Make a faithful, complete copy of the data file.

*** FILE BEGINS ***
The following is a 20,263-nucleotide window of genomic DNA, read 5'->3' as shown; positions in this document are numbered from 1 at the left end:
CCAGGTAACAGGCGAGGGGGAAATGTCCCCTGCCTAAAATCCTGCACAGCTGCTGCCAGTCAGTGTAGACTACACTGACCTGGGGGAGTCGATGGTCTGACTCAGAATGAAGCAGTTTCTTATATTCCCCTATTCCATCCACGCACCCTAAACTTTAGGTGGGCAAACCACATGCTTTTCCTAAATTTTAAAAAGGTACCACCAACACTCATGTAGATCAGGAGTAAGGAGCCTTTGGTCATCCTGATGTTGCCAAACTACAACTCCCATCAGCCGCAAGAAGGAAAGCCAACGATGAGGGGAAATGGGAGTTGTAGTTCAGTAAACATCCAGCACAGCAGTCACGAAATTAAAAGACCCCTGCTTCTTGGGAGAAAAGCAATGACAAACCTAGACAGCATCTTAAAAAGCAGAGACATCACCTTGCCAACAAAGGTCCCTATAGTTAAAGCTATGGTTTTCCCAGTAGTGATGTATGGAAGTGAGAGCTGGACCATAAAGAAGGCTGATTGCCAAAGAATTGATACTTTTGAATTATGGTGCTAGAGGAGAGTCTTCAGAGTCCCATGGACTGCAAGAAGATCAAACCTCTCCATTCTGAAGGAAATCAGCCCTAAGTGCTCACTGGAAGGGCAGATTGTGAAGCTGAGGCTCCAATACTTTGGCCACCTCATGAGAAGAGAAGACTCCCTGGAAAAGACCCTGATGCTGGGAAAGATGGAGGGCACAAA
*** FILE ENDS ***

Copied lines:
The following is a 20,263-nucleotide window of genomic DNA, read 5'->3' as shown; positions in this document are numbered from 1 at the left end:
CCAGGTAACAGGCGAGGGGGAAATGTCCCCTGCCTAAAATCCTGCACAGCTGCTGCCAGTCAGTGTAGACTACACTGACCTGGGGGAGTCGATGGTCTGACTCAGAATGAAGCAGTTTCTTATATTCCCCTATTCCATCCACGCACCCTAAACTTTAGGTGGGCAAACCACATGCTTTTCCTAAATTTTAAAAAGGTACCACCAACACTCATGTAGATCAGGAGTAAGGAGCCTTTGGTCATCCTGATGTTGCCAAACTACAACTCCCATCAGCCGCAAGAAGGAAAGCCAACGATGAGGGGAAATGGGAGTTGTAGTTCAGTAAACATCCAGCACAGCAGTCACGAAATTAAAAGACCCCTGCTTCTTGGGAGAAAAGCAATGACAAACCTAGACAGCATCTTAAAAAGCAGAGACATCACCTTGCCAACAAAGGTCCCTATAGTTAAAGCTATGGTTTTCCCAGTAGTGATGTATGGAAGTGAGAGCTGGACCATAAAGAAGGCTGATTGCCAAAGAATTGATACTTTTGAATTATGGTGCTAGAGGAGAGTCTTCAGAGTCCCATGGACTGCAAGAAGATCAAACCTCTCCATTCTGAAGGAAATCAGCCCTAAGTGCTCACTGGAAGGGCAGATTGTGAAGCTGAGGCTCCAATACTTTGGCCACCTCATGAGAAGAGAAGACTCCCTGGAAAAGACCCTGATGCTGGGAAAGATGGAGGGCACAAA